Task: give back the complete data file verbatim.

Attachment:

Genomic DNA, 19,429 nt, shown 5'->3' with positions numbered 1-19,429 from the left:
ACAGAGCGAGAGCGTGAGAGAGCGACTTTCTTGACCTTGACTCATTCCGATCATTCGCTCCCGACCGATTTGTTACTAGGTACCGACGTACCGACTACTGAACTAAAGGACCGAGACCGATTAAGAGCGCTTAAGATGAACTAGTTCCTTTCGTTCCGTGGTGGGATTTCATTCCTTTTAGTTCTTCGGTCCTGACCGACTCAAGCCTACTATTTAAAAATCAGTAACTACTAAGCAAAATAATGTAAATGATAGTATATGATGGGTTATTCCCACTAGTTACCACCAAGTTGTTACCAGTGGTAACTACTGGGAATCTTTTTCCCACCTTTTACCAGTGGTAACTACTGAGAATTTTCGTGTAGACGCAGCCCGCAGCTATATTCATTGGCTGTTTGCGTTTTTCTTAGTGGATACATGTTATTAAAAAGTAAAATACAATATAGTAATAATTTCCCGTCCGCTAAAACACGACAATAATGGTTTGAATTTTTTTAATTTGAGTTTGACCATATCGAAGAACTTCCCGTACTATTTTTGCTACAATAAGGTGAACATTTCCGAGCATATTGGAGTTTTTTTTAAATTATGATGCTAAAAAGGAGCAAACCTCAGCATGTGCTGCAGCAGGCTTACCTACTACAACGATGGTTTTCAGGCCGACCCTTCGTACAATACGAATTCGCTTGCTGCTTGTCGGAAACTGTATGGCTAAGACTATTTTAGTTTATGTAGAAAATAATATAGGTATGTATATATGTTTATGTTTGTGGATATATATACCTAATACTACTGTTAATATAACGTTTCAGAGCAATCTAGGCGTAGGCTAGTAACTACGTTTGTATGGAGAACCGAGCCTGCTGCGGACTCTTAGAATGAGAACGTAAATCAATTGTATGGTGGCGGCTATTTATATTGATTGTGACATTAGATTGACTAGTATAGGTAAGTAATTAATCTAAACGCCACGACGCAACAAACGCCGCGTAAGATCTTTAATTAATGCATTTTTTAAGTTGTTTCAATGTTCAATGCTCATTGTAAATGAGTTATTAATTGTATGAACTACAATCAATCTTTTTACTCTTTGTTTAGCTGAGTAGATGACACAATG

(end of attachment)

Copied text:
Genomic DNA, 19,429 nt, shown 5'->3' with positions numbered 1-19,429 from the left:
ACAGAGCGAGAGCGTGAGAGAGCGACTTTCTTGACCTTGACTCATTCCGATCATTCGCTCCCGACCGATTTGTTACTAGGTACCGACGTACCGACTACTGAACTAAAGGACCGAGACCGATTAAGAGCGCTTAAGATGAACTAGTTCCTTTCGTTCCGTGGTGGGATTTCATTCCTTTTAGTTCTTCGGTCCTGACCGACTCAAGCCTACTATTTAAAAATCAGTAACTACTAAGCAAAATAATGTAAATGATAGTATATGATGGGTTATTCCCACTAGTTACCACCAAGTTGTTACCAGTGGTAACTACTGGGAATCTTTTTCCCACCTTTTACCAGTGGTAACTACTGAGAATTTTCGTGTAGACGCAGCCCGCAGCTATATTCATTGGCTGTTTGCGTTTTTCTTAGTGGATACATGTTATTAAAAAGTAAAATACAATATAGTAATAATTTCCCGTCCGCTAAAACACGACAATAATGGTTTGAATTTTTTTAATTTGAGTTTGACCATATCGAAGAACTTCCCGTACTATTTTTGCTACAATAAGGTGAACATTTCCGAGCATATTGGAGTTTTTTTTAAATTATGATGCTAAAAAGGAGCAAACCTCAGCATGTGCTGCAGCAGGCTTACCTACTACAACGATGGTTTTCAGGCCGACCCTTCGTACAATACGAATTCGCTTGCTGCTTGTCGGAAACTGTATGGCTAAGACTATTTTAGTTTATGTAGAAAATAATATAGGTATGTATATATGTTTATGTTTGTGGATATATATACCTAATACTACTGTTAATATAACGTTTCAGAGCAATCTAGGCGTAGGCTAGTAACTACGTTTGTATGGAGAACCGAGCCTGCTGCGGACTCTTAGAATGAGAACGTAAATCAATTGTATGGTGGCGGCTATTTATATTGATTGTGACATTAGATTGACTAGTATAGGTAAGTAATTAATCTAAACGCCACGACGCAACAAACGCCGCGTAAGATCTTTAATTAATGCATTTTTTAAGTTGTTTCAATGTTCAATGCTCATTGTAAATGAGTTATTAATTGTATGAACTACAATCAATCTTTTTACTCTTTGTTTAGCTGAGTAGATGACACAATG